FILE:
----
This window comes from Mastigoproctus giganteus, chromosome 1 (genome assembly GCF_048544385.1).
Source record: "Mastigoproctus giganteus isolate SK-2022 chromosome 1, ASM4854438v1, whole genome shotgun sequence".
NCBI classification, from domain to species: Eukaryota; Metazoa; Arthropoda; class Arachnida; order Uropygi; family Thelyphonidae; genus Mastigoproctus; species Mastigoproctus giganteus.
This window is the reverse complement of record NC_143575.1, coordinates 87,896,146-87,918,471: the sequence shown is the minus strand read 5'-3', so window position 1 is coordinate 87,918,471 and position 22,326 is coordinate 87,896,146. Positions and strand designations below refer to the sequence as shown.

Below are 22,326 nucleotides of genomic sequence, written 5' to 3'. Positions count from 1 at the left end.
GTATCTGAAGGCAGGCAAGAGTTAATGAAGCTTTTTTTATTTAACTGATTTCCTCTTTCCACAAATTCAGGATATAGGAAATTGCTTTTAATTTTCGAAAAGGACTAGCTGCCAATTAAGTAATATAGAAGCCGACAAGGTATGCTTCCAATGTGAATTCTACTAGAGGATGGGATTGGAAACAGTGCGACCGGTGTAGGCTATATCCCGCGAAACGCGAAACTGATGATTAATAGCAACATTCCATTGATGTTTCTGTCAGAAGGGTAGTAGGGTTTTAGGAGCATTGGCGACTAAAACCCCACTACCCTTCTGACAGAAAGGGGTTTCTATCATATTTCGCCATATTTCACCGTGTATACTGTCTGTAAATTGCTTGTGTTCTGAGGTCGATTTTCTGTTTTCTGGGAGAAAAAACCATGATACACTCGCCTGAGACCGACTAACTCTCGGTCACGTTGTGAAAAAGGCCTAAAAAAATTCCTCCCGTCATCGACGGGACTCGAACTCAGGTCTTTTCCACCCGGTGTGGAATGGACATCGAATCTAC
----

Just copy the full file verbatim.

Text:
This window comes from Mastigoproctus giganteus, chromosome 1 (genome assembly GCF_048544385.1).
Source record: "Mastigoproctus giganteus isolate SK-2022 chromosome 1, ASM4854438v1, whole genome shotgun sequence".
NCBI classification, from domain to species: Eukaryota; Metazoa; Arthropoda; class Arachnida; order Uropygi; family Thelyphonidae; genus Mastigoproctus; species Mastigoproctus giganteus.
This window is the reverse complement of record NC_143575.1, coordinates 87,896,146-87,918,471: the sequence shown is the minus strand read 5'-3', so window position 1 is coordinate 87,918,471 and position 22,326 is coordinate 87,896,146. Positions and strand designations below refer to the sequence as shown.

Below are 22,326 nucleotides of genomic sequence, written 5' to 3'. Positions count from 1 at the left end.
GTATCTGAAGGCAGGCAAGAGTTAATGAAGCTTTTTTTATTTAACTGATTTCCTCTTTCCACAAATTCAGGATATAGGAAATTGCTTTTAATTTTCGAAAAGGACTAGCTGCCAATTAAGTAATATAGAAGCCGACAAGGTATGCTTCCAATGTGAATTCTACTAGAGGATGGGATTGGAAACAGTGCGACCGGTGTAGGCTATATCCCGCGAAACGCGAAACTGATGATTAATAGCAACATTCCATTGATGTTTCTGTCAGAAGGGTAGTAGGGTTTTAGGAGCATTGGCGACTAAAACCCCACTACCCTTCTGACAGAAAGGGGTTTCTATCATATTTCGCCATATTTCACCGTGTATACTGTCTGTAAATTGCTTGTGTTCTGAGGTCGATTTTCTGTTTTCTGGGAGAAAAAACCATGATACACTCGCCTGAGACCGACTAACTCTCGGTCACGTTGTGAAAAAGGCCTAAAAAAATTCCTCCCGTCATCGACGGGACTCGAACTCAGGTCTTTTCCACCCGGTGTGGAATGGACATCGAATCTAC